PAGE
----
This approach to impact assessment is judged appropriate because the realistic decision making framework is one in which pesticide regulation is incrementally advanced or removed. A scenario of nil regulation is not very helpful since such a situation is extremely remote. This proposal will allow consideration of the costs of incremental changes with individual aspects of regulation costed in the context of the current situation of regulation and markets.

The costs analysis for each component will cover a description of the action and the costs and to whom they accrue (developed from the phase 1 framework) with an analysis of the costs that can be monetised using the current business environment as a baseline. Information for the cost analyses will be obtained from reliable sources and informal consultation with the industry and will all be itemised along with clear assumptions. The cost analyses will cover the UK and identify important regional differences. The focus will be on the costs of the components rather than the benefits which are being covered in a separate PSD study. In order to obtain cost analyses for each component there needs to be a systematic approach to the analysis that is clear and consistent. Some information is easily available while other information may be more difficult to find or need a greater degree of estimation and assumptions. All calculations and assumptions and sources of information will be captured in an excel workbook to provide a clear and logical assessment which can be amended or updated at a later stage if required.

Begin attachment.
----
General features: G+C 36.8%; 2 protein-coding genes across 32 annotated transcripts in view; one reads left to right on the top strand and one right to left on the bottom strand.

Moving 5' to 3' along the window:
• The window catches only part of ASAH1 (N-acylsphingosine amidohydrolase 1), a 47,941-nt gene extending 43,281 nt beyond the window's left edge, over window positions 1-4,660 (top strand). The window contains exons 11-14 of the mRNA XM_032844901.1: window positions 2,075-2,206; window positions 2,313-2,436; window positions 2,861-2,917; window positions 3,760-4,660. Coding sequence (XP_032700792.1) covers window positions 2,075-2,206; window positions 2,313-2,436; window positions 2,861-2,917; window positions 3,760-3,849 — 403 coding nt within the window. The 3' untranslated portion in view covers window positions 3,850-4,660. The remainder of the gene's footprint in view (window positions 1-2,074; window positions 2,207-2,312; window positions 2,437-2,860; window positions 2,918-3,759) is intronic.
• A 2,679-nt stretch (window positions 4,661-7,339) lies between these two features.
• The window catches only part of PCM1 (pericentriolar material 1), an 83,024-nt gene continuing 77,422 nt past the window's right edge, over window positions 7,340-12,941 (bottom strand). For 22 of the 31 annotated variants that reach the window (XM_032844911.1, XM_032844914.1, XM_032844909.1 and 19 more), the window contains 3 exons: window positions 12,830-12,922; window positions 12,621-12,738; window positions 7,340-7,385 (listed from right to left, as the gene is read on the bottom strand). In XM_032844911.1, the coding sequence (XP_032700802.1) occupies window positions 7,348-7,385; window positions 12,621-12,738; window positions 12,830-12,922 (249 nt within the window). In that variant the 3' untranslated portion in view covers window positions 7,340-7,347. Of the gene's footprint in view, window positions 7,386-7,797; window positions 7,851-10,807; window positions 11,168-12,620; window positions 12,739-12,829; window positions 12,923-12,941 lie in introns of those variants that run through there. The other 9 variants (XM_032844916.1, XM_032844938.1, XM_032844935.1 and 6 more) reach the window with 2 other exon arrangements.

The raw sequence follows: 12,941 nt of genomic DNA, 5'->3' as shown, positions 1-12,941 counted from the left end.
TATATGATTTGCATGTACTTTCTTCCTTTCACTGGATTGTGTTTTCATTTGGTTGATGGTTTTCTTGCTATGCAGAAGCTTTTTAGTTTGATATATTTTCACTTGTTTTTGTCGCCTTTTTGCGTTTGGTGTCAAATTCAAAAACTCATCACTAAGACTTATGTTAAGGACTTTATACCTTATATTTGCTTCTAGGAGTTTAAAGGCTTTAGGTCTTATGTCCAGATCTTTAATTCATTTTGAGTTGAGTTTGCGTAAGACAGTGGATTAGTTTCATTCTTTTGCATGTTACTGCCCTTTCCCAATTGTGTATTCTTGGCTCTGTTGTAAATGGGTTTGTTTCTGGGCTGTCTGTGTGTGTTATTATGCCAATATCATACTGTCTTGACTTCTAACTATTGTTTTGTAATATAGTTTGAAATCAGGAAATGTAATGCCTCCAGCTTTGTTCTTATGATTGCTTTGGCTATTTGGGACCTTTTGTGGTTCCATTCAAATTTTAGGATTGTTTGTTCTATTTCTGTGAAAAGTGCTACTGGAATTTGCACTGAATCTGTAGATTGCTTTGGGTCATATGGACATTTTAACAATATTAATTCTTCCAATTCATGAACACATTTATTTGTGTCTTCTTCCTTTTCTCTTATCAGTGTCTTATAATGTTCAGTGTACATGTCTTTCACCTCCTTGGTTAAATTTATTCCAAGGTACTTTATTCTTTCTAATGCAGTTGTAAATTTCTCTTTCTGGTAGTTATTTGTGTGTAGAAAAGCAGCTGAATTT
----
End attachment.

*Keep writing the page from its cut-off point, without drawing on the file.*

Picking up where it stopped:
The final report will include a summary of all the assumptions and associated costs of complying with PESSUPPP in a format suitable for inclusion in a formal Impact Assessment.
Objective
The overall objective of Phase 2 is to update the costs analyses of the key components of the legislation behind PESSUPPP identified in phase 1 (PS2534) for inclusion in a full Impact Assessment (IA) following the guidance from the Department for Business, Enterprise and Regulatory Reform, Better Regulation Executive .
Specifically:
1. 91/414/EEC – review and extrapolation of existing costs to arable sector
2. Regulation 365/2005 – review and extrapolation of existing costs to arable sector
3. PESSUPPP costs associated with the Code of practice for the use of plant protection products – agriculture and horticulture
4. PESSUPPP costs associated with the Code of practice for the use of plant protection products – agrochemical manufacturers
5. PESSUPPP costs associated with the Code of practice for the use of plant protection products – supply industry
6. PESSUPPP costs associated with the Code of practice for the use of plant protection products - amenity
7. Review of catchment based approvals and advice on compensatory and mitigation measures.
Time-Scale and Cost
From: 2007

To: 2008

Cost: £39,350
Contractor / Funded Organisations
ADAS UK Ltd.
Keywords
Agriculture and Water Quality              
Agri-Environment              
Economic Policy Evaluation              
Environment and Health              
Environmental Effects              
Environmental Stewardship              
Pest and Weed Control              
Pesticide use              
Pesticides              
Plants and Animals              
Policy Development              
Fields of Study
Pesticide Safety